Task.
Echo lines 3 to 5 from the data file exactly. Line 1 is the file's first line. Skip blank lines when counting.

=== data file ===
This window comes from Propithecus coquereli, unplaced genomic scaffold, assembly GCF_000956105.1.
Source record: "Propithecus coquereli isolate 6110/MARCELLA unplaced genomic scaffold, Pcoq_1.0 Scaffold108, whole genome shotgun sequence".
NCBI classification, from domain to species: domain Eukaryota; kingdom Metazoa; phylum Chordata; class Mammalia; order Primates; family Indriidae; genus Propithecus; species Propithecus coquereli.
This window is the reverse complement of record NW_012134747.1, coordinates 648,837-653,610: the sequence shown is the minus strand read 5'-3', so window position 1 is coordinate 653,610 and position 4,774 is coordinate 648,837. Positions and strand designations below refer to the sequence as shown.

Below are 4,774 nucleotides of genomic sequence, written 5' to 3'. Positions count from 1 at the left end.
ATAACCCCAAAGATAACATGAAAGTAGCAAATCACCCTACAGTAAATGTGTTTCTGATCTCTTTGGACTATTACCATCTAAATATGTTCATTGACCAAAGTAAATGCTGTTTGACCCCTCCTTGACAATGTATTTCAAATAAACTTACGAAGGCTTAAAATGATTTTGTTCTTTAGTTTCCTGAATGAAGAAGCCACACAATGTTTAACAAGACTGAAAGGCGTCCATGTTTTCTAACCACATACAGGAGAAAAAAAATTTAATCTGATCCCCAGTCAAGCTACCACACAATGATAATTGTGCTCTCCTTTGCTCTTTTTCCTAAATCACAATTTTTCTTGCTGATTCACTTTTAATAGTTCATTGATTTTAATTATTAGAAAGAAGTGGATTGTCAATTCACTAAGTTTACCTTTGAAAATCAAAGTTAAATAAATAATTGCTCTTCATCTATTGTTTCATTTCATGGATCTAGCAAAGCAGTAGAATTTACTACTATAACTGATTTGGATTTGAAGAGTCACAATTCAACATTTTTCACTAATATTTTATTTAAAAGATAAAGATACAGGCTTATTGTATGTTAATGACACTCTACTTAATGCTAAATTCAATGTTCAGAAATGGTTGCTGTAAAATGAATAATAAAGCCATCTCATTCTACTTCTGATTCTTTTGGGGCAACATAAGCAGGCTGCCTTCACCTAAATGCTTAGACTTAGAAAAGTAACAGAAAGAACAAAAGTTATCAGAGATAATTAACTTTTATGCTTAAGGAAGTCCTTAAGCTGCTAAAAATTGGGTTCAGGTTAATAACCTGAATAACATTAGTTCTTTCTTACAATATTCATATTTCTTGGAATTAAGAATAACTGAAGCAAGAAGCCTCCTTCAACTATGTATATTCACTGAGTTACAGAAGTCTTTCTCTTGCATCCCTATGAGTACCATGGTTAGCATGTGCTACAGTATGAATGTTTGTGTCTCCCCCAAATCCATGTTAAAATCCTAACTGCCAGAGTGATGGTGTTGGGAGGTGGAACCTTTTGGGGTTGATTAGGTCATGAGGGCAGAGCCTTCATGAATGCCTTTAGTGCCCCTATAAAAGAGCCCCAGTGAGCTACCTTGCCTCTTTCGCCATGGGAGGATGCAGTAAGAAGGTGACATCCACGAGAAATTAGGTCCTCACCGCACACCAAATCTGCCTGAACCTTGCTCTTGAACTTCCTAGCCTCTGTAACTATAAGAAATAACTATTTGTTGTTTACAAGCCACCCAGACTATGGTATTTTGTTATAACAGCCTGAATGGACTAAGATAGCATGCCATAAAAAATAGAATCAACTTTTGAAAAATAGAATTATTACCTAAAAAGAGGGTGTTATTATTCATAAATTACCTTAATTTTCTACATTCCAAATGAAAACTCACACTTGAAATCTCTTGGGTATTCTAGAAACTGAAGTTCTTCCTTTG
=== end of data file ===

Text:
NCBI classification, from domain to species: domain Eukaryota; kingdom Metazoa; phylum Chordata; class Mammalia; order Primates; family Indriidae; genus Propithecus; species Propithecus coquereli.
This window is the reverse complement of record NW_012134747.1, coordinates 648,837-653,610: the sequence shown is the minus strand read 5'-3', so window position 1 is coordinate 653,610 and position 4,774 is coordinate 648,837. Positions and strand designations below refer to the sequence as shown.

Below are 4,774 nucleotides of genomic sequence, written 5' to 3'. Positions count from 1 at the left end.